"In the early 21st century it was discovered that melamine foam is an effective abrasive cleaner.[2] The open-cell foam is microporous and its polymeric substance is very hard, so that when used for cleaning it works like extremely fine sandpaper, getting into tiny grooves and pits in the object being cleaned."

This stuff has two uses in HiFi and neither are cleaning records. 1) sound insulation, and 2) cleaning a stylus.
 
K

keeper of the quays

Guest
ifor said:
keeper of the quays said:
ifor said:
keeper of the quays said:
The machine is the human arm! Powerforce eraser sponge. Distilled water! Cost? A couple of quid! Better than all these ridiculous machines mentioned above...a fool and his money are soon parted! All you need with eraser sponge and distilled water is elbow grease! So you lazy fools? Wise up!!!
The Warning Label

Melamine foam erasers work well; but on surfaces that are painted, polished or easily scratched, they might work a little too well. It's recommended to test the eraser on a small, preferably unnoticeable, portion of whatever you're looking to clean before you dive on in.
if you paint records? Who does that? Lol..if you wash your car with a sponge? Does it scratch car? No..drop sponge on ground? Picks up grit! It then scratches car! Don't clean your records outside..using machines and chemical to clean records is absurd..and a thread extolling the virtues of such machines! Is frankly bewildering to any sensible human being.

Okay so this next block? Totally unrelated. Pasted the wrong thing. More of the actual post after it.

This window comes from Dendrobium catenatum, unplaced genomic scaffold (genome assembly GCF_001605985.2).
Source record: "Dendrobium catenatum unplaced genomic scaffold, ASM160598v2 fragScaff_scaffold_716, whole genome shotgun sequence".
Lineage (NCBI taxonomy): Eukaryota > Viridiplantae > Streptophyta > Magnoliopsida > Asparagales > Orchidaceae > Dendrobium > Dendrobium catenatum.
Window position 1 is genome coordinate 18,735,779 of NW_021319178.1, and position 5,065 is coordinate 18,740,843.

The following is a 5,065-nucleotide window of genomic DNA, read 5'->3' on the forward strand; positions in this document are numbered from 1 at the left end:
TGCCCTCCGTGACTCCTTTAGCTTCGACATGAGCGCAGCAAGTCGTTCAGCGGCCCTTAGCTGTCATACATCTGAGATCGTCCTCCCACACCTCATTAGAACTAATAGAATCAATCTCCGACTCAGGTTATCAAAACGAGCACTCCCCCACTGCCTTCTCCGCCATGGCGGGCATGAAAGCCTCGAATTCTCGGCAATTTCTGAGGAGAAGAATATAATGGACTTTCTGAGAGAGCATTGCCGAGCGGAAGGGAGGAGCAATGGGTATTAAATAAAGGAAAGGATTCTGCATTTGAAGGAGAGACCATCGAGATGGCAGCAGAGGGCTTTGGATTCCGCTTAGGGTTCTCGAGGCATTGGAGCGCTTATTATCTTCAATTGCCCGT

"In the early 21st century it was discovered that melamine foam is an effective abrasive cleaner.[2] The open-cell foam is microporous and its polymeric substance is very hard, so that when used for cleaning it works like extremely fine sandpaper, getting into tiny grooves and pits in the object being cleaned."

This stuff has two uses in HiFi and neither are cleaning records. 1) sound insulation, and 2) cleaning a stylus.
Have you tried it? Your the typical Google fool..believe everything google tells you..or should i say..you believe the answers that fit your mindset!!!! Vinyl is tough stuff..scratches are caused by carelessness using the cartridge..cart being very hard..usually diamond! Perhaps you could try the eraser sponge first before you trawl through google trying to justify your weak argument..if i appear rude? I apologise...but as usual I'm 100% correct on this.
 

marb67

Well-known member
Jul 30, 2015
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10,525